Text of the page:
De Valera felt that shirking his visit would have set a bad precedent. It was, he thought, of considerable importance that the formal acts of courtesy should be made on occasions such as the death of a head of state and that they should not have attached to them any further special significance, such as connoting approval or disapproval of the politics of the state in question or of its head: ‘It is important that it should never be inferred that these formal acts imply the passing of any judgements good or bad’, he concluded. In Dáil Éireann, de Valera stated that his visit ‘implied no question of approval or disapproval or judgement of any kind on the German people of the state represented here’. He added that there was little publicity given to the fact that the Dáil had been adjourned on the death of President Roosevelt.
Dev myopic and naive

De Valera appeared to be both myopic and naive. His considerable political skills deployed during the course of the war had won him the grudging respect of the US envoy and amateur diplomat, David Gray. The British representative, Sir John Maffey, understood de Valera better than his US counterpart. Exasperated as he had been on many occasions by de Valera during the course of the war, Maffey had come to admire the Irish leader. Both Maffey and Gray were fully aware that de Valera was not pro-Axis and that he had been of considerable covert assistance to the Allies during the course of the war. He had never shown any admiration for Hitler or for the Nazis during the 1930s or during the war years. Yet, Gray’s immediate response on confirming the news of de Valera’s visit was to suggest to Washington that he should be recalled in protest. He also encouraged Maffey to persuade London to follow the same course. Neither the US nor the British felt it necessary to take such an extreme course of action. But de Valera was left in absolutely no doubt about the depth of the anger of both Churchill and Truman. The victorious Allies knew how to exact retribution and the coldness of Washington and London was felt by Dublin when it came to trying to procure scarce supplies in the difficult months which followed the ending of the war.
Although Frederick Boland had strongly advised against the visit, the Department of External affairs could hardly have anticipated the deluge of international criticism which descended on them. The Irish envoy in Washington, Robert Brennan, sent a telegram to Dublin within hours of the visit:

Radio Commentator announced item in bitter and caustic tone. Although similar action by Portugal is reported Chief gets headlines in all papers seen. Particularly because of horror atrocity stories of German prison camps during past months. Anti-German feeling was never so bitter as now.

The latter was a reference to the photo and film coverage of the liberation of the concentration camps which had, in the previous months, brought out the hidden horror of the Holocaust.

US press coverage

The major US papers reported the visit and carried scarifying editorial comment. The New York Times, under the heading ‘Mr de Valera’s regrets’ wrote that de Valera may have merely been following ‘what he believed to be the protocol required of a neutral state’. However, the editorial stated caustically: ‘Considering the character and the record of the man for whose death he was expressing grief, there is obviously something wrong with the protocol, the neutrality of Mr de Valera’. The Herald Tribune was even more forceful; it entitled its editorial ‘Neutrality gone mad’ and commented:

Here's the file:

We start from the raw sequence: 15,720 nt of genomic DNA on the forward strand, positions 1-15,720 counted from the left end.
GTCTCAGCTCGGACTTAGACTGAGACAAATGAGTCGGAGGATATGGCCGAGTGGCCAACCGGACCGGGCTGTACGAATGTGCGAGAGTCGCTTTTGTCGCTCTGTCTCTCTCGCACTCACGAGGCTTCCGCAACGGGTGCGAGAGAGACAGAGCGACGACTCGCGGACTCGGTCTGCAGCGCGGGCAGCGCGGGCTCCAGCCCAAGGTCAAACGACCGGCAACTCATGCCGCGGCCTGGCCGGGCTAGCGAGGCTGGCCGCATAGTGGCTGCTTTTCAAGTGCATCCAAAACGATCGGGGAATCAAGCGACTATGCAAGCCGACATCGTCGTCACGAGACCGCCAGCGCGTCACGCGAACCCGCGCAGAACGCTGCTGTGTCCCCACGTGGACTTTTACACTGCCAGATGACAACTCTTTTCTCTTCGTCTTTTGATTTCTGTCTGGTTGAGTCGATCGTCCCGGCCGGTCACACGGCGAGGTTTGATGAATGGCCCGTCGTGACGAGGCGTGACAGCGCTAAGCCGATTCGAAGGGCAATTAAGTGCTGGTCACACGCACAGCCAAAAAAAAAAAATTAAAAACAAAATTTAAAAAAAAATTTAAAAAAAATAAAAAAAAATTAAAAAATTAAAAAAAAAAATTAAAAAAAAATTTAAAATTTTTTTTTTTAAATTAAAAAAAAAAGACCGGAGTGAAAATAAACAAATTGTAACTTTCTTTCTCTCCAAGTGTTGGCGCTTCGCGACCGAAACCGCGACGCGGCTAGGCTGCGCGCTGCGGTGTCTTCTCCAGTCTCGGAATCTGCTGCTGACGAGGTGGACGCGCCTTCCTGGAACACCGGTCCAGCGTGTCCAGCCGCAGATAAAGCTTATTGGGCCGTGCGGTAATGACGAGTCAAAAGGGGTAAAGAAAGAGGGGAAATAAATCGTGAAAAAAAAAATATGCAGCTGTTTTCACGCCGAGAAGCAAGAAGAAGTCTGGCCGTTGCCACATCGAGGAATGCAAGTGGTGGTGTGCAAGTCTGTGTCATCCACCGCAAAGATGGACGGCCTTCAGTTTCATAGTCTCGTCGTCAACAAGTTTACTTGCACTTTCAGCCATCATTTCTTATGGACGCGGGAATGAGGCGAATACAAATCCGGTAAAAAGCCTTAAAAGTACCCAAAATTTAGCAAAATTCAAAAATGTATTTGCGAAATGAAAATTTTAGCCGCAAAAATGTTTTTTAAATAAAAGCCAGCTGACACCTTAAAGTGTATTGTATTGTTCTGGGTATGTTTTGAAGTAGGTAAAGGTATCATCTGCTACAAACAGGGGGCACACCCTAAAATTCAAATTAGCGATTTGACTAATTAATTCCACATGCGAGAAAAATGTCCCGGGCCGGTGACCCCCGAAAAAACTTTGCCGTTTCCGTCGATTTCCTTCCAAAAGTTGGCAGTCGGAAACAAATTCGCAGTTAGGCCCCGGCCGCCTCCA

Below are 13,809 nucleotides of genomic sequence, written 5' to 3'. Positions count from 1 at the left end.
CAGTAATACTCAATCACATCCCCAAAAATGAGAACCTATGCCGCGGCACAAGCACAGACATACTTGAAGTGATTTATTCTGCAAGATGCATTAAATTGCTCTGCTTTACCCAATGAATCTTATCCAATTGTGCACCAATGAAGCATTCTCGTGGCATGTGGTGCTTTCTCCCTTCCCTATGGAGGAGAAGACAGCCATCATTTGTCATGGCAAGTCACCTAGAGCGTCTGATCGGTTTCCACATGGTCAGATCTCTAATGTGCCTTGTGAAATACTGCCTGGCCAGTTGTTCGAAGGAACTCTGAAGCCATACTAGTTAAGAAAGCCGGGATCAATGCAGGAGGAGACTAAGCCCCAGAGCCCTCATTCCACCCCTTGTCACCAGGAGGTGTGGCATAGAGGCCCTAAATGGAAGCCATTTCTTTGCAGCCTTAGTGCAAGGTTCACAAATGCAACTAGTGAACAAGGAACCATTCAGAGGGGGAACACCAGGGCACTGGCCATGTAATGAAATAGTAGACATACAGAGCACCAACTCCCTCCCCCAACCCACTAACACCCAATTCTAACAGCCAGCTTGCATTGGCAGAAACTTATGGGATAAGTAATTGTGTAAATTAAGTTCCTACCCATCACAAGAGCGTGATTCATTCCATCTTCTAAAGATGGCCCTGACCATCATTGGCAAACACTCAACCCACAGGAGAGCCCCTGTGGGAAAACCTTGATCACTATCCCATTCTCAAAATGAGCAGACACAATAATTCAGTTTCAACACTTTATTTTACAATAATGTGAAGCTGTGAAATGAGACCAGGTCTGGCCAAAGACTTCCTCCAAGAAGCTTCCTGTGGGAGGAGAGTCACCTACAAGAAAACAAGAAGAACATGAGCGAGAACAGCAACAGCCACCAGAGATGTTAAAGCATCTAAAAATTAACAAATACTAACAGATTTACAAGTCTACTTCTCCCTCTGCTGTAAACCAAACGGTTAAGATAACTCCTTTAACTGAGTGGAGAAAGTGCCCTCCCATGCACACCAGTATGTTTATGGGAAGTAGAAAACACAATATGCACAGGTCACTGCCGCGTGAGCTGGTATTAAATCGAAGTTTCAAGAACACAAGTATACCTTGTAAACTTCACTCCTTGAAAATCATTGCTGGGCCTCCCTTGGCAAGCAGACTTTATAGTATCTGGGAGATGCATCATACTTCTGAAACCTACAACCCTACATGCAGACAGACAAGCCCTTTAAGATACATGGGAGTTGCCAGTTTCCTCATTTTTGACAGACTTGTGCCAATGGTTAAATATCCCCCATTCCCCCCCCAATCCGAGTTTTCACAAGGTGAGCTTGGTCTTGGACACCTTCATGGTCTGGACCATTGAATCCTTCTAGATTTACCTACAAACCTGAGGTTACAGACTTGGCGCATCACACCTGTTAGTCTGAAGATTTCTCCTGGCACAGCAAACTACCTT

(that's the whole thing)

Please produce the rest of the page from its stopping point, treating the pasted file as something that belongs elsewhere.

In this time of the breaking of nations when the stream of history becomes a rushing millrace, there is much to arrest the attention of the world. But, despite all preoccupation with greater events, there is still time for a glance and a gasp at the spectacle of the prime minister of Eire marching solemnly to the German legation to present his government’s condolences on the death of Adolf Hitler while the pious Dr Salazar places the flags of Portugal at halfmast to mourn the passing of the enemy of the human race.
If this is neutrality, it is neutrality gone mad—neutrality carried into a diplomatic jungle—where good and evil alike vanish in the red-tape thickets: where conscience flounders helplessly in slogans of protocol, and there is no sustenance for the spirit but mouldy forms of desiccated ceremonies… Obviously, for all the colourless connotations of the word, neutrality can go rancid when it is kept too long.

The Washington Post headlined its editorial ‘Moral myopia’. The paper did not question the ‘correctness’ of de Valera’s action. Concluding that the visit provided an indication of ‘why diplomatic usages have fallen into such disrepute’, it added:

The neutrality which these governments practised throughout the course of the war was dictated by expediency… Now, however, the war in Europe has been won; the neutrals need no longer fear Hitler or the Reich. Can it be that the moral myopia they imposed upon themselves in the face of danger has now blinded them to all ethical values? Or is it merely that a preoccupation with protocol has atrophied their emotions? In sober truth, there could be no real neutrality in this war… Even in death, Hitler forced a choice upon the neutral governments. By their response, they have judged themselves and that judgement in the case of Éire and Portugal is a condemnation in the eyes of all free people.

What de Valera had quickly come to discover was that he appeared, at that time, to be unique in his action among the leaders of the Western democracies. Neither Switzerland nor Sweden had adhered to the protocol. That left the Irish leader in the dubious company of the Iberian dictators, Salazar of Portugal and Franco of Spain. All inquiries by the Department of External Affairs to their envoys abroad yielded the same answer—de Valera was alone in his adherence to the protocol.